President Xi Jinping warned on Monday that confrontation between major powers could have "catastrophic consequences" in a speech to world leaders at an all-virtual Davos forum.
For the second year in a row the face-to-face gathering of political and corporate power players in the Swiss Alps has had to go online thanks to a coronavirus pandemic that shows no sign of abating.
Xi opened proceedings with a speech much like the one he delivered virtually last year.
He touted China as a rare pandemic success story and the only major economy to continue posting strong growth, but gave sober warnings for the future as relations between major powers plunge.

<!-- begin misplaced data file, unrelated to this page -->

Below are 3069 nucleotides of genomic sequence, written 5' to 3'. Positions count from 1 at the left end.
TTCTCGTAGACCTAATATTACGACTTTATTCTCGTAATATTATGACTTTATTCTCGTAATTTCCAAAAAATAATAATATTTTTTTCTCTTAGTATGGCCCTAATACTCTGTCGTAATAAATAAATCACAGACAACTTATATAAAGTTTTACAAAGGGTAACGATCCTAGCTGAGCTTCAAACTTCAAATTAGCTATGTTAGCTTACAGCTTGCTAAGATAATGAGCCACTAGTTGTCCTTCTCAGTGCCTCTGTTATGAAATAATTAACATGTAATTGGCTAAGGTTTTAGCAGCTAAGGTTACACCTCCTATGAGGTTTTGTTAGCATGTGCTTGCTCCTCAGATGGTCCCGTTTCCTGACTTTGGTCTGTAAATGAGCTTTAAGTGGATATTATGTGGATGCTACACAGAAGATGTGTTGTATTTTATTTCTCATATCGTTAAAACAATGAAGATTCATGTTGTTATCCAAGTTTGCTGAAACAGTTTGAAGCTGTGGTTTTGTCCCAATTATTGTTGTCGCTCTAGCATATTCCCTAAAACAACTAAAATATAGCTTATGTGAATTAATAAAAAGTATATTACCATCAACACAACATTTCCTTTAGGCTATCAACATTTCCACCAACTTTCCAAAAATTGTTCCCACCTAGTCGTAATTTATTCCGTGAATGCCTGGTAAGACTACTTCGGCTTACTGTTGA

"Our world today is far from the tranquil, rhetoric that stokes hatred and prejudice abound," he said, according to an official translation of the speech which was streamed online.
"History has proved time and again that confrontation does not solve problems, it only invites catastrophic consequences," he added.
In his speech to the World Economic Forum in Davos, Xi said the world had fought a "tenacious battle" against the "once-in-a-century pandemic".
But he said the pandemic was "proving a protracted one" with new variants spreading faster than before, deepening challenges for the global economy.
"The global industrial supply chains have been disrupted," Xi warned. "Commodity prices continue to rise, energy supply remains tight."
He added that Beijing was keen "for people-to-people exchange in a bid to facilitate cross border trade, keep the industrial supply chain secure and smooth, and promote steady and solid progress in global economic recovery". (AFP)